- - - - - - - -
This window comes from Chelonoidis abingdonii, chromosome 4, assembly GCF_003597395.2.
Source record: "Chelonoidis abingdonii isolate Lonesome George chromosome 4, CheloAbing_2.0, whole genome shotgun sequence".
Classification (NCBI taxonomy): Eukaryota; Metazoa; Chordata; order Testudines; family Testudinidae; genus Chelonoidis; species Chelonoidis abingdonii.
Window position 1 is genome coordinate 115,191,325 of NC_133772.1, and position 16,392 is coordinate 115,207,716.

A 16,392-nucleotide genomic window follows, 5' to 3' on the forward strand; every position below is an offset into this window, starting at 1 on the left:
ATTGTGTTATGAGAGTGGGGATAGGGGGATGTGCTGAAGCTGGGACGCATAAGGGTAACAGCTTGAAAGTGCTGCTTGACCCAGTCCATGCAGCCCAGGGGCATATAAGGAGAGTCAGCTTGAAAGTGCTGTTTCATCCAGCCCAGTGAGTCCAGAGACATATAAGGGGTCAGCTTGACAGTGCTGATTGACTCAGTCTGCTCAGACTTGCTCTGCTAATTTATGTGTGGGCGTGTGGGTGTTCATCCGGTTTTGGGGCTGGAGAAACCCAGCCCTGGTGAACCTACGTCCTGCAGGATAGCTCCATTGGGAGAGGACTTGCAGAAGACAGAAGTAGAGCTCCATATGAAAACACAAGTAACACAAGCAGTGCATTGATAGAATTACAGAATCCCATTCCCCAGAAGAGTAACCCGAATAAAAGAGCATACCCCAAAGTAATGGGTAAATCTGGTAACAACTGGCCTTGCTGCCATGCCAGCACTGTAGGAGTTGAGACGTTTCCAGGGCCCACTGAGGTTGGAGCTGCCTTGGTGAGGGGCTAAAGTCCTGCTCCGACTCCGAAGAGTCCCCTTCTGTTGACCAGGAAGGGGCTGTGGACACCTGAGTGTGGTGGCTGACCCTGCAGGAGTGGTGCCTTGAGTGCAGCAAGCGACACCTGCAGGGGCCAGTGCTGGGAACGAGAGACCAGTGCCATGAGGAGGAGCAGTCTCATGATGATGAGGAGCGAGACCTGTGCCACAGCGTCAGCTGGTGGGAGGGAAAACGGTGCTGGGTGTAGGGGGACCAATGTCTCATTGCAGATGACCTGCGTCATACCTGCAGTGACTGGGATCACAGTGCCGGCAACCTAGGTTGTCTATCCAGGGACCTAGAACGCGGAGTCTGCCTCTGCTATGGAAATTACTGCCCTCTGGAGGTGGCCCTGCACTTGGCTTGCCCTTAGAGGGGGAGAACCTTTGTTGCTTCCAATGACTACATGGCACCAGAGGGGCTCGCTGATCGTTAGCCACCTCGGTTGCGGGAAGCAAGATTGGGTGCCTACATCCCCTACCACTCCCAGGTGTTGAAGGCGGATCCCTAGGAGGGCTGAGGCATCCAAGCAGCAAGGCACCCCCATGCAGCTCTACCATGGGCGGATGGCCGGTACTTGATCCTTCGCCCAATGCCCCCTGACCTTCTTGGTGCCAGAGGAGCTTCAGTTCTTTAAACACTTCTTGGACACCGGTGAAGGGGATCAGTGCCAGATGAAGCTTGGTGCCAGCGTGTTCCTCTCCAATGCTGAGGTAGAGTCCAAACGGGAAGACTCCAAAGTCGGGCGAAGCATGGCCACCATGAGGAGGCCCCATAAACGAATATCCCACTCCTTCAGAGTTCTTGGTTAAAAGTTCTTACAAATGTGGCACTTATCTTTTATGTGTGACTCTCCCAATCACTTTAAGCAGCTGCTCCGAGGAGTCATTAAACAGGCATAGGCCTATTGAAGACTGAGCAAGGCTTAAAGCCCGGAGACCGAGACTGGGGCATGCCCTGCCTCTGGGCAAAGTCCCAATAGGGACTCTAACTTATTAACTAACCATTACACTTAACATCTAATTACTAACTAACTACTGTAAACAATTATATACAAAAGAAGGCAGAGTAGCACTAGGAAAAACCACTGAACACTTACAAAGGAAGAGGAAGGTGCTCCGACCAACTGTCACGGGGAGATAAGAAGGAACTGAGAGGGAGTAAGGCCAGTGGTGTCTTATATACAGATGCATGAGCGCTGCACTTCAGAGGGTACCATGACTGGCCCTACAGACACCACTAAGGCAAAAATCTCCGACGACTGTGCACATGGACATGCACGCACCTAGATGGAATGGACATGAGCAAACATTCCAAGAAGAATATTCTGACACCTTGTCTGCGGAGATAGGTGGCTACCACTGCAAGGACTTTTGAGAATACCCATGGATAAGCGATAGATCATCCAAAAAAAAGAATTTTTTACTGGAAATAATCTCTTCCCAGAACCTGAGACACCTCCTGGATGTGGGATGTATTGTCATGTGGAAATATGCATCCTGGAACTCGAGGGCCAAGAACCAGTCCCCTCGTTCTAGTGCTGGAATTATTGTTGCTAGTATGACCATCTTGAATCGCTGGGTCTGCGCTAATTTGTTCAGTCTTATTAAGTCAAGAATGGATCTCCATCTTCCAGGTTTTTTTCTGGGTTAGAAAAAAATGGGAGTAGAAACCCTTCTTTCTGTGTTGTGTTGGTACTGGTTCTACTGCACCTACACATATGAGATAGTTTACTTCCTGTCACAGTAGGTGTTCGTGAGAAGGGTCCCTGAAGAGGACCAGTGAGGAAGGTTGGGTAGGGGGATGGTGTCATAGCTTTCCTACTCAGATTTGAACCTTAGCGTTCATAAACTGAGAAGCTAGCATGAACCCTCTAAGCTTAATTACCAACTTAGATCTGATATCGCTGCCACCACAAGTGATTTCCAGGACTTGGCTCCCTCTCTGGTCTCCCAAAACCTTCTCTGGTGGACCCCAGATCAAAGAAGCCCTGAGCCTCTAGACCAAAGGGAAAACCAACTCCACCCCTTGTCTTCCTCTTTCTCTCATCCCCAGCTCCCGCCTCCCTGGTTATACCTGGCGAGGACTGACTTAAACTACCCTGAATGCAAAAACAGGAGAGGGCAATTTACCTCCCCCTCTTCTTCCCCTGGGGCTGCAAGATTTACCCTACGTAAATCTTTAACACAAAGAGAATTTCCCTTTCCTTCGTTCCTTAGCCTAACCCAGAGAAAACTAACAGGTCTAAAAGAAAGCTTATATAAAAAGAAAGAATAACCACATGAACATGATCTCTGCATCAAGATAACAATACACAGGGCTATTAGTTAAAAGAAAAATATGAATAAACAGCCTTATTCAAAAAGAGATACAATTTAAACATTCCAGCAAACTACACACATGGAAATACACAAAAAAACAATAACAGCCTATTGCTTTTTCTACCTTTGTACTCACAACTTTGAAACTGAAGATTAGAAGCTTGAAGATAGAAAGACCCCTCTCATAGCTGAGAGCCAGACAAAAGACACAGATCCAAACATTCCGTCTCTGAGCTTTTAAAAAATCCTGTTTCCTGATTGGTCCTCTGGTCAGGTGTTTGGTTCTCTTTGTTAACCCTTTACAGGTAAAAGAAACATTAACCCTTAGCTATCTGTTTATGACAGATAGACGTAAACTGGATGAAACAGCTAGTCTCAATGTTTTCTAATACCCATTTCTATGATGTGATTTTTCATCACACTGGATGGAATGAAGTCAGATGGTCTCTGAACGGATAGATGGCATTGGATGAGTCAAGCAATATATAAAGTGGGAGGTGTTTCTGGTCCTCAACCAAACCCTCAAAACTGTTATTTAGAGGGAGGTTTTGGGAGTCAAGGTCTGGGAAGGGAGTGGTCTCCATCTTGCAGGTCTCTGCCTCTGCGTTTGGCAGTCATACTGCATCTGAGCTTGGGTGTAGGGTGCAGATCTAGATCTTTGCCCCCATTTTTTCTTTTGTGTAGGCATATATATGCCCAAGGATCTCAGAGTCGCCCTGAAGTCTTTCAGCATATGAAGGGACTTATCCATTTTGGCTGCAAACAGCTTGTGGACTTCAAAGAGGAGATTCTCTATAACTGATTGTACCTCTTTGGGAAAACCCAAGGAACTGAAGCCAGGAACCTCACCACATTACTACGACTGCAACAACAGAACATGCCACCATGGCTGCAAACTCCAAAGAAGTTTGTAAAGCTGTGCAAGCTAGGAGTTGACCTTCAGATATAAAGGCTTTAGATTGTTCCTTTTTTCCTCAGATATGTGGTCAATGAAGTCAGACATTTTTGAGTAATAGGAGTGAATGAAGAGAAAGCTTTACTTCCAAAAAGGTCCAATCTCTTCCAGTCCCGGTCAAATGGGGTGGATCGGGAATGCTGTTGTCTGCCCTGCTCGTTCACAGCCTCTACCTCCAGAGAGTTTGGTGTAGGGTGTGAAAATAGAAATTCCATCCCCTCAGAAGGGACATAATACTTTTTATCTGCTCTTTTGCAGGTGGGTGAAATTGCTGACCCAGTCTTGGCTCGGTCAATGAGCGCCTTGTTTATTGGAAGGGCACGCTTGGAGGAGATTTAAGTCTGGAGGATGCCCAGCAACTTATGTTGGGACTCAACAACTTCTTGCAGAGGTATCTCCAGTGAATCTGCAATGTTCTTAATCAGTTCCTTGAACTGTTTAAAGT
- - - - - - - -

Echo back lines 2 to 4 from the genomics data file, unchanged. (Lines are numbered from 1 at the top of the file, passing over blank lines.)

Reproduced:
Source record: "Chelonoidis abingdonii isolate Lonesome George chromosome 4, CheloAbing_2.0, whole genome shotgun sequence".
Classification (NCBI taxonomy): Eukaryota; Metazoa; Chordata; order Testudines; family Testudinidae; genus Chelonoidis; species Chelonoidis abingdonii.
Window position 1 is genome coordinate 115,191,325 of NC_133772.1, and position 16,392 is coordinate 115,207,716.